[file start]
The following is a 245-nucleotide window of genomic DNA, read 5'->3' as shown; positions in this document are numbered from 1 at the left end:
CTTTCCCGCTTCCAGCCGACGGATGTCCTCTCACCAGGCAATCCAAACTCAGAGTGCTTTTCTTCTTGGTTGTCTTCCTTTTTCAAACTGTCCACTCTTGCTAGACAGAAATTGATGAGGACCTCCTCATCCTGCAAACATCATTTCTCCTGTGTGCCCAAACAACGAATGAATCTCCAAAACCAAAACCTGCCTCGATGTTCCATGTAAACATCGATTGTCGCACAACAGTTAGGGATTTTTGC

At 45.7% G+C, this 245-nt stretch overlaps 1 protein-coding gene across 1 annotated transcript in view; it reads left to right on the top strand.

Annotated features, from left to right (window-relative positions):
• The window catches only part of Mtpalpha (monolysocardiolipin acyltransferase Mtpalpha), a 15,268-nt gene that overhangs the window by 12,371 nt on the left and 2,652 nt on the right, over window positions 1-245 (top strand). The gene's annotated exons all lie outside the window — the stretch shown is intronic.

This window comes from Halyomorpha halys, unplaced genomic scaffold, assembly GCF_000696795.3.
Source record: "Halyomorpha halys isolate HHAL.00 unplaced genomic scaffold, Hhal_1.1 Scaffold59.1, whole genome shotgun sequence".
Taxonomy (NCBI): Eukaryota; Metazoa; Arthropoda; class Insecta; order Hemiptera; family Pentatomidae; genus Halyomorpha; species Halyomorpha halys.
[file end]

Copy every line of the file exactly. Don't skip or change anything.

The following is a 245-nucleotide window of genomic DNA, read 5'->3' as shown; positions in this document are numbered from 1 at the left end:
CTTTCCCGCTTCCAGCCGACGGATGTCCTCTCACCAGGCAATCCAAACTCAGAGTGCTTTTCTTCTTGGTTGTCTTCCTTTTTCAAACTGTCCACTCTTGCTAGACAGAAATTGATGAGGACCTCCTCATCCTGCAAACATCATTTCTCCTGTGTGCCCAAACAACGAATGAATCTCCAAAACCAAAACCTGCCTCGATGTTCCATGTAAACATCGATTGTCGCACAACAGTTAGGGATTTTTGC

At 45.7% G+C, this 245-nt stretch overlaps 1 protein-coding gene across 1 annotated transcript in view; it reads left to right on the top strand.

Annotated features, from left to right (window-relative positions):
• The window catches only part of Mtpalpha (monolysocardiolipin acyltransferase Mtpalpha), a 15,268-nt gene that overhangs the window by 12,371 nt on the left and 2,652 nt on the right, over window positions 1-245 (top strand). The gene's annotated exons all lie outside the window — the stretch shown is intronic.

This window comes from Halyomorpha halys, unplaced genomic scaffold, assembly GCF_000696795.3.
Source record: "Halyomorpha halys isolate HHAL.00 unplaced genomic scaffold, Hhal_1.1 Scaffold59.1, whole genome shotgun sequence".
Taxonomy (NCBI): Eukaryota; Metazoa; Arthropoda; class Insecta; order Hemiptera; family Pentatomidae; genus Halyomorpha; species Halyomorpha halys.